But songwriting has never been the primary focus of Simone’s career, given her talents as a pianist, arranger and, of course, a singer of other composers’ songs. Her own songs generally remain uncovered, though few among the new generation of women in rock and soul haven’t claimed her influence. This must be painful for a woman who has treated the songs of others with such engagement.
In retrospect, Simone’s considerable catalog — in her autobiography more than 40 albums are listed, omitting gray-market titles — effects a false impression of her appreciation of her songwriting. It might seem that she thinks it is secondary to her work interpreting other’s songs: No release on the Philips label, the core of Verve’s Simone holdings, features more than three Simone originals. Many of the Philips -era originals were drawn from the concert she gave in the spring of 1964 in New York City, spread over a handful of albums. The implication is clear: Live, Simone called the tunes, her own well represented on the program. But the record companies chose not to focus on her compositions. It wouldn’t be the only disservice to her done by the music industry.
Verve’s catalog does not fully represent Simone’s writing. There are dozens of other songs (“To Be Young, Gifted, and Black,” “Backlash Blues,” and “I Sing Just to Know I’m Alive” foremost among those missing here). But chosen instead for this compilation are songs closely associated with Simone that she did not write: a traditional gospel (“Take Me to the Water”); one by Rudy Stevenson a longtime member of Simone’s band, who, like her, lives self-exiled in Europe (“I’m Going Back Home”); and a blues by her ex-husband, Andy Stroud (“Be My Husband”), credited on some albums to Simone. She has been fond of medleys since her cocktail-piano days, working her own songs into others’ and sometimes vice versa. Here Simone’s “If You Knew” blends with “Let It Be Me” by Gilbert Becaud, Pierre Declance, and Curtis Mann. On other occasions she has intertwined “If You Knew” with Bertolt Brecht and Kurt Weill’s “Mr. Smith.”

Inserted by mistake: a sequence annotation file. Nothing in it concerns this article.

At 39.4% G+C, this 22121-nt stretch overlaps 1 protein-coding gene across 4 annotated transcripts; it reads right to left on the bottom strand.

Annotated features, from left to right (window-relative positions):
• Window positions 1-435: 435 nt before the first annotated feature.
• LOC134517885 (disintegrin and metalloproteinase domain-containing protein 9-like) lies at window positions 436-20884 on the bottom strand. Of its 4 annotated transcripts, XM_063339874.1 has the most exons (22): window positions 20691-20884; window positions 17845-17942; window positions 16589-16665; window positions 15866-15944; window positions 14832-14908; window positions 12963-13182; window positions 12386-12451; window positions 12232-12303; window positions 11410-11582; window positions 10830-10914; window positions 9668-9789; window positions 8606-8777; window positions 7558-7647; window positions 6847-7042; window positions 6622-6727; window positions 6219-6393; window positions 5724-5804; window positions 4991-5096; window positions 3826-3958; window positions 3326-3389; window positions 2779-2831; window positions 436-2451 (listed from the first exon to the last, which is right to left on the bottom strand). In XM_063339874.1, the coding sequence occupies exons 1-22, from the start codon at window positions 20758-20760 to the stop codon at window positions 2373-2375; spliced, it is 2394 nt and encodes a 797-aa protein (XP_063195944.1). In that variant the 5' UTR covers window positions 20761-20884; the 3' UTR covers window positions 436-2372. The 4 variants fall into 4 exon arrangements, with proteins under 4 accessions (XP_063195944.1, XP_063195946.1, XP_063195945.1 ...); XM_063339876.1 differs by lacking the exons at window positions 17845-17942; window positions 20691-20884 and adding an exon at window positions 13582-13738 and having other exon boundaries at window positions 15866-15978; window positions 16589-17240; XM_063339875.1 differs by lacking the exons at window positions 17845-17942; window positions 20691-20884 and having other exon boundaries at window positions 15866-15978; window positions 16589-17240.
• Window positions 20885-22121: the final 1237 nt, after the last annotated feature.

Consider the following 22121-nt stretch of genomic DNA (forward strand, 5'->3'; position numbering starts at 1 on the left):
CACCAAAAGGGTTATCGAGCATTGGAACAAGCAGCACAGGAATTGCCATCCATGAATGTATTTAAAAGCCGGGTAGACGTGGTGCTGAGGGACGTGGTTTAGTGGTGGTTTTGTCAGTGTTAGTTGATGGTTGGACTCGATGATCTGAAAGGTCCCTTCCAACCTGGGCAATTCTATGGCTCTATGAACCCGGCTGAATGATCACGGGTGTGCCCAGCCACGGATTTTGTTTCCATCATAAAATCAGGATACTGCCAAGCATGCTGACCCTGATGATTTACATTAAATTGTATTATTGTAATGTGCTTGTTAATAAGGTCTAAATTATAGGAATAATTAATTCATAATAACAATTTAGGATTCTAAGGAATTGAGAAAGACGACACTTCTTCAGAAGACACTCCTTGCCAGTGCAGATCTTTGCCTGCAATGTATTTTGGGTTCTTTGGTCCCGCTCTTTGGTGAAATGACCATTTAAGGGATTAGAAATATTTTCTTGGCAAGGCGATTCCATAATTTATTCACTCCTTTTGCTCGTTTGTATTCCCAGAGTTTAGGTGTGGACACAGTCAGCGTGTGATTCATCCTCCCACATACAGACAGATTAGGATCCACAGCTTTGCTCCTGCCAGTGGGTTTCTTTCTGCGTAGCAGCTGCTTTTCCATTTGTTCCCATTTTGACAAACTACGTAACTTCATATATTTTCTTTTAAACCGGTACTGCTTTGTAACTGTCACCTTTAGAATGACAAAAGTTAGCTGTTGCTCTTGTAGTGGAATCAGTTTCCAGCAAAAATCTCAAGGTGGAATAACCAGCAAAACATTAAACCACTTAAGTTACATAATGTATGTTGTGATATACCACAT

This “Mississippi Goddam,” augmented by guitarist Arthur Adams’ sly picking, was taped two decades after Simone’s momentous Carnegie Hall concerts (that “Goddam is on Simone’s Verve Jazz Masters 17) in a bar and grill on the West Coast. There is a certain poignancy to the fact that the woman who mixed gospel tunes and civil rights compositions on the world concert stage would find her own contributions to the protest song converted into the music of cabaret. This turn of events does not diminish Simone’s songwriting. Quite the contrary, it cements a sense that Simone’s fondest admirers quietly appreciate: that Nina sings Nina for fear that no one else will.